sales would be lost to the generic thereafter." (Decl.
Vandaele Supp. Mot. TRO 3. ECF No. 235.) Dr. Vandaele made no
mention of an authorized generic when considering the impact
of a "premature" TWi launch. Indeed, the only
contemporaneous statement to the court acknowledging even the
possibility of an authorized generic launch was contained in
Par's reply brief in support of its TRO motion,
addressing the appropriate amount for an injunction bond:
"further, TWi's bond calculations fail to address
the economic reality that Par would need to compete on price
to retain market share, including potentially by launching
its own generic product through the normal generic channels
of trade." (Reply Supp. Mot. TRO 20, ECF No. 255.) The
court sees no reason to credit this single, hedged statement
over Par's affirmative representations of what would
happen in the case of a premature TWi launch, finally, while
these statements alone might not be sufficient to establish a
reasonable certainty, the litigation posture in August 2014
was significantly different from July 2015. when Par actually
launched its authorized generic. Namely, in August 2014. Par
was appealing this court's finding of invalidity, and
expressed great certainty that it would prevail at the
federal Circuit: "Plaintiffs have a substantial chance
of reversing this case on appeal .... Plaintiffs have shown
that they are likely to succeed on the merits on
appeal." (Reply Supp. Mot. TRO 2, ECF No. 255.) Given
this apparent certainty, it is not likely that Par would have
launched its own generic and accepted the inevitable and
irreversible price erosion that would follow. Taken together.
Par's contemporaneous statements to this court establish
by a reasonable certainty that it would not have launched an
authorized generic while its appeal was pending.
different scenario existed, however, at the time of the
court's second injunction in March 2015. The Federal
Circuit had remanded the case to this court, but only on one
limited issue that did not portend the court reaching a new
finding on the issue of invalidity. At this point. Par
reasonably could have expected that TWi ultimately might
succeed on its claims. Thus. Par's conduct in July
2015-launching its authorized generic alongside TWi's
generic launch -is illustrative of the conduct Par likely
would have taken had the court denied its second request for
injunctive relief in light of its impending reconsideration
of the case. Accordingly. while TWi has established by a
reasonable certainty that it would have been the only generic
player on the market from August 28. 2014. until March 9.
2015. there is a much higher likelihood that Par would have
launched its authorized generic had the court denied its
request for injunctive relief on March 9. 2015.
"but for" market, then, for the purposes of
calculating recoverable damages on the injunction bonds,
contemplates TWi being the only generic on the market from
August 28. 2014. until March 8. 2015. and Par launching its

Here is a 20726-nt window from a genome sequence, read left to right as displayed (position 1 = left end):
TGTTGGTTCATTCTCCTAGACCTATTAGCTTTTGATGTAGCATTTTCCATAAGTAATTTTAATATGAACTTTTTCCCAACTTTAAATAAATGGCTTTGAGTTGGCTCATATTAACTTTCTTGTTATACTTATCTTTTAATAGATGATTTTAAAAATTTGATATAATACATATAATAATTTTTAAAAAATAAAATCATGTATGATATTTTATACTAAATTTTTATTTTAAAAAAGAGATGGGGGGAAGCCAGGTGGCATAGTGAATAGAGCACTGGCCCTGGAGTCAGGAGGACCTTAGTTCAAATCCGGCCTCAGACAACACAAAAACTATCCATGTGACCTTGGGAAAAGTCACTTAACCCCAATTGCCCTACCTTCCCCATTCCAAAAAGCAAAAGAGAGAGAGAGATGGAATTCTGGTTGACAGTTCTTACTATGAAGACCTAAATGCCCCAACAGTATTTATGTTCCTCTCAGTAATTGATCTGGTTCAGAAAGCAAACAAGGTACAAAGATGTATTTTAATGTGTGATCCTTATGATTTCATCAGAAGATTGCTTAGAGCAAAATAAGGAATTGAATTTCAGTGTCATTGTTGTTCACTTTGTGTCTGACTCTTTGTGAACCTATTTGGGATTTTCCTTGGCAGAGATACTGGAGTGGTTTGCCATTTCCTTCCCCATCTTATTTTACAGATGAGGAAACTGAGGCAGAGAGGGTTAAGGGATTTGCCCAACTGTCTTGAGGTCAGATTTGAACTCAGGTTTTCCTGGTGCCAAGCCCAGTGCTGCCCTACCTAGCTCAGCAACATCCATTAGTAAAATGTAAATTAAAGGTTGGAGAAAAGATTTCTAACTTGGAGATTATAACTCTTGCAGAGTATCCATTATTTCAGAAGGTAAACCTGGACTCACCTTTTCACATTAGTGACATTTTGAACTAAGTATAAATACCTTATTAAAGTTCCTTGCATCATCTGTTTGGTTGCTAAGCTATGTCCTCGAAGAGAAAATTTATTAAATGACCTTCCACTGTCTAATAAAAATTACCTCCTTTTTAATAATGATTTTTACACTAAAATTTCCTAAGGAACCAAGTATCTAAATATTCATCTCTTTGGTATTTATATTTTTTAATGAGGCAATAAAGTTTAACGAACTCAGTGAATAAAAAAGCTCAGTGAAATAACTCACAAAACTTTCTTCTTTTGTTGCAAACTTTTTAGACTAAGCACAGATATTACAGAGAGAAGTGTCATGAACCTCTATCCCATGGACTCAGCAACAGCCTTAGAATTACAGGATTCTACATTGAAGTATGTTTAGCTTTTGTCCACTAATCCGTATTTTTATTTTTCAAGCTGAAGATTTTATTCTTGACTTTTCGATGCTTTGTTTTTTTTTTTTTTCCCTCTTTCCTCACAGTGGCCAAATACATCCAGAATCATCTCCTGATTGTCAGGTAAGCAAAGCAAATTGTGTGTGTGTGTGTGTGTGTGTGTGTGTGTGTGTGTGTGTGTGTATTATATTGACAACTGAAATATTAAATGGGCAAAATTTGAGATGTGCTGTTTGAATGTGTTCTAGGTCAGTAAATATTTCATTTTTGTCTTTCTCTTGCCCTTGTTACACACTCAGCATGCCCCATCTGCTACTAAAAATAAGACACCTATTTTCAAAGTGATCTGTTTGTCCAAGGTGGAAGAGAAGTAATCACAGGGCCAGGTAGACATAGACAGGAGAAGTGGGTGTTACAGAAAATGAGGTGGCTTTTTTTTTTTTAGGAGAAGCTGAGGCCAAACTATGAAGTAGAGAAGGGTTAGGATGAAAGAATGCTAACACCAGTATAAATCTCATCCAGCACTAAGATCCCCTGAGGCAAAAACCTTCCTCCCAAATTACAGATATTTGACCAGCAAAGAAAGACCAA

authorized generic on March 9. 2015 (at the start of the time
period covered by the second bond).
Market Share, and Costs per Unit
calculate recoverable damages, the court must ascertain the
price at which TWi could have sold its generic product, and
the share of the market TWi would have enjoyed had the
injunctions not been issued. TWi contends that it would have
charged $ __ per Bper unit, which is approximately __ % of
the $777.51 sale price of Par's Megace® LS product.
Par does not offer evidence to contradict that TWi would have
charged this amount if it had offered the only generic on the
market, and that price is consistent with estimates of
generic drug pricing provided by the Federal Trade Commission
and cited by Par's expert. Dr. Vandaele. (Suppl. Decl.
Vandaele Supp. Mot. TRO 4, ECF No. 277-1.) Accordingly. TWi
has established by a reasonable certainty that it would have
charged $ __ per unit during the pendency of the first
injunctive bond. TWi's expert. Craig Elson. assumed TWi
would capture 88% of the market upon entry, which is
consistent both with Par's predictions in its request for
injunctive relief and reflective of the combined market share
actually garnered by TWi's generic and Par's
authorized generic after launching last year. The court will
accept Mr. F.lson's calculations of market share for the
period covered by the first injunctive bond.
the time period covered by the second bond, the best evidence
of the price per unit is what actually happened after the
simultaneous launch of TWi's generic and Par's
authorized generic on July 28, 2015. Having to compete with
Par's authorized generic on pricing. TWi only has been
able to charge an average of $ __ per unit. Thus, for the
time period covered by the second bond. TWi's damages
will be calculated using a price of $ __ per unit. A closer
question is what market share TWi would have enjoyed during
the time period of the second bond in this but-for world.
While TWi has enjoyed less than 40% of the market share since
launching alongside Par's authorized generic, in the
but-for world governing the court's analysis. TWi would
have launched its product several months before Par launched
its authorized generic. While TWi certainlv would have lost
market share due to competition from the authorized generic,
the amount of that loss has not been considered or quantified
by the parties' experts. Without expert testimony on this
matter, the court cannot say with reasonable certainly that
TWi would have maintained its 88% market share. Accordingly,
the court will look to the best evidence in front of it. the
market share split after the actual launch of the two
generics. Considering this split, ...